Andrew Shovlin, Trackside Engineering Director

"We tried a few more experiments to understand the bouncing issue here, some which made it worse, some which helped, but we don't yet have a solution to make the problem go away. We can reduce this slightly for tomorrow as it's affecting the drivers in a few of the corners and costing time. Compared to Bahrain, the car balance is in a better place and in terms of degradation we're quite happy with what we have seen today. Our single lap still needs a bit of work but we've got the session tomorrow to do that. Overall though, a reasonable day but clearly we still have a bit of work to do before we'll be troubling Red Bull or Ferrari."

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JEDDAH, SAUDI ARABIA - MARCH 25: Sparks fly behind George Russell of Great Britain driving the (63) Mercedes AMG Petronas F1 Team W13 on track during practice ahead of the F1 Grand Prix of Saudi Arabia at the Jeddah Corniche Circuit on March 25, 2022 in Jeddah, Saudi Arabia. (Photo by Clive Mason/Getty Images)


Friday saw a solid performance from Alpine, both cars in and around the top 10 with Ocon the pick of the two team mates. Alonso is running a new ICE, but as one in his pool for the season, won’t pick up a grid penalty. With the midfield so tight, it remains to be seen exactly where Alpine are in the pecking order but they certainly don’t seem too far behind the likes of Mercedes on this showing.

Esteban Ocon - FP1: 1:32.026, P8; FP2: 1:30.760, P8

“We completed our planned Friday programme and did not encounter any issues. The more we spend time on track the more we understand the balance, the different compounds and we were able to see how the car behaves in the evening, as the track is much quicker in those conditions. It was a good day of learning in that respect and the key will be to get the car in that sweet spot for the night race. Overall, I’m happy and aiming to continue the momentum.”

Fernando Alonso - FP1: 1:32.381, P10; FP2: 1:30.944, P11

“We have mainly focused on the race preparation so far this weekend and it has gone relatively smoothly for us on track. There is also more performance in the car than we showed today, so that’s encouraging for tomorrow. It’s a challenging circuit to qualify on with such high speeds and high adrenaline. The new cars felt good on this track and not too dissimilar to last year. I think the overall lap times looked quite competitive too. From just today’s running it looks as though this generation of Formula 1 car is perhaps better suited to this track than what we found in Bahrain.”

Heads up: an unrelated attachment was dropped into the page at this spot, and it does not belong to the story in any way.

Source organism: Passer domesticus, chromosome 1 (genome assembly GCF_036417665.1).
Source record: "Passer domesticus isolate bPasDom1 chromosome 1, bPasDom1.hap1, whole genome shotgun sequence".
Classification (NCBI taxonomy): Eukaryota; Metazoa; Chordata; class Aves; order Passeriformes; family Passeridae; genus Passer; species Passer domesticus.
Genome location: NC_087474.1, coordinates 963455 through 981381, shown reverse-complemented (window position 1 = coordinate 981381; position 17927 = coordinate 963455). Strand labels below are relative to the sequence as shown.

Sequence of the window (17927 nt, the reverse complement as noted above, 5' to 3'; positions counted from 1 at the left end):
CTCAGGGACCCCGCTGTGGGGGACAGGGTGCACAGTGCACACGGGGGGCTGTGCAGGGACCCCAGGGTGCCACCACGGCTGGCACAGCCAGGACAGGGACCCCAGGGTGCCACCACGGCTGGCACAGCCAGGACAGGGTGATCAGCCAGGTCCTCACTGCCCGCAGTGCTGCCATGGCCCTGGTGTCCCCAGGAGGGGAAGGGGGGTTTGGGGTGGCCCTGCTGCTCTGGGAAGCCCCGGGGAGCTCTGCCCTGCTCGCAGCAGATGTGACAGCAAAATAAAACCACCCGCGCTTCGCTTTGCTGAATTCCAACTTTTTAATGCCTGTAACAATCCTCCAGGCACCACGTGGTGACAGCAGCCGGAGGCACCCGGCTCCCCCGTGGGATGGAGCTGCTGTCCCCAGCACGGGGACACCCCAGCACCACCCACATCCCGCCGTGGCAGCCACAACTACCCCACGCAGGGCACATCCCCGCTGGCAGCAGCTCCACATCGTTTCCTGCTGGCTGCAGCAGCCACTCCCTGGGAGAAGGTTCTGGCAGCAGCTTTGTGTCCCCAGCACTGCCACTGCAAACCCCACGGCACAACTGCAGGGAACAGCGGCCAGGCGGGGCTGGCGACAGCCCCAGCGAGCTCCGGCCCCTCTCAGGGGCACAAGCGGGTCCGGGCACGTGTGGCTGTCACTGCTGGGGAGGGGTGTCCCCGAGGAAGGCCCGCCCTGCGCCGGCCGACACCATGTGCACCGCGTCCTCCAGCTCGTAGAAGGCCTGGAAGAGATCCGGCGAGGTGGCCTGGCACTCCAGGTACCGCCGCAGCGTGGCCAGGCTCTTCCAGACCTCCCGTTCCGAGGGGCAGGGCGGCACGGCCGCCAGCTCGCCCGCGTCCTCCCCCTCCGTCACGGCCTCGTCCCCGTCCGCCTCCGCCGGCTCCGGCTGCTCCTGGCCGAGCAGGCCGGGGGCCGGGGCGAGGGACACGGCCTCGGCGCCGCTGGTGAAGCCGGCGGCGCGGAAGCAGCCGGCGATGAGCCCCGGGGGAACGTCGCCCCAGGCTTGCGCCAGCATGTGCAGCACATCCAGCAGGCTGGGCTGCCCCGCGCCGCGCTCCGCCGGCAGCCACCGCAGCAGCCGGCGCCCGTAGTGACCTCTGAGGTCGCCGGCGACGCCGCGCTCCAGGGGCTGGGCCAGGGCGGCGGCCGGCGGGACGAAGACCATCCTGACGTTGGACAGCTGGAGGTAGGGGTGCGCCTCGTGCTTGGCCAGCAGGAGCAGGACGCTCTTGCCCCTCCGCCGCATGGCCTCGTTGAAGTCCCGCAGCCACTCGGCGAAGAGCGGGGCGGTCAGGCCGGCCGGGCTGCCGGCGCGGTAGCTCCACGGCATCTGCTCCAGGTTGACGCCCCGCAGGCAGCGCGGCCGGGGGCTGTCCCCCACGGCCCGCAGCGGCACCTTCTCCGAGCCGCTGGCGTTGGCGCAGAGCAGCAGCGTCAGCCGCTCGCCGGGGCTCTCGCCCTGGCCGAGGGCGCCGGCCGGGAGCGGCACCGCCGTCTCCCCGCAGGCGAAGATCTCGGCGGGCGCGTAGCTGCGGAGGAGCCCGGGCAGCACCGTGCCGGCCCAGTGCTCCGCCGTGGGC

Alan Permane, Sporting Director

“Today, we ran through a normal Friday programme. Jeddah is a very challenging circuit. Not only is it tough for the drivers, who have to be absolutely focused for the entire lap as there’s no room for any lapse in concentration at the wheel, but it’s also a good challenge for the engineers in setting the car up, managing things like traffic and communicating quickly to the drivers. A lot of our focus today has been on the tyres and assessing how they are operating. There was some front tyre degradation, so that’s something for us to take a look at in preparation for Sunday’s race. The car has run well today, and it feels a little more together than this time last weekend. It’s tight out there again on the leaderboard, and we aim to extract everything tomorrow to be at the right end of a very close pack.”

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JEDDAH, SAUDI ARABIA - MARCH 25: Esteban Ocon of France driving the (31) Alpine F1 A522 Renault on track during practice ahead of the F1 Grand Prix of Saudi Arabia at the Jeddah Corniche Circuit on March 25, 2022 in Jeddah, Saudi Arabia. (Photo by Clive Mason/Getty Images)


It was a mixed day for AlphaTauri. They were quick in FP1, but less so in the more representative conditions in the evening. And this weekend, it was the turn of Tsunoda to struggle for reliability, the Japanese racer pulling over right at the end of FP2 with what looked like power unit problems. Considering three out of four Red Bull Powertrain cars didn’t make the finish in Bahrain, and now the fourth has had an issue, these could be worrying times for AlphaTauri.

Pierre Gasly - FP1: 1:31.317, P5; FP2: 1:30.963, P12

“It’s been a good two practice sessions today. We sustained some damage in FP2 on the floor, so we haven’t shown our true pace yet, but we believe that we’re in the mix of the top 10 and I expect a very intense battle tomorrow amongst all the midfield teams. We know we’ve got some work to do but we’ll focus on improving the car for tomorrow and I think it could be quite an exciting race based on what we’ve seen today.”

Yuki Tsunoda - FP1: 1:31.505, P6; FP2: 1:30.886, P10

“Until the last few moments in FP2, the car had felt okay today. There are still lots of things to work on at the moment, but we’ve been able to gather a lot of crucial data across both cars, which is still hugely important so that we can learn more about them and find a clearer direction to go with this car. Hopefully we can understand the issue we’ve had tonight and get it fixed for tomorrow’s FP3, so we can then put it altogether when it comes to Quali.”

Jonathan Eddolls, Chief Race Engineer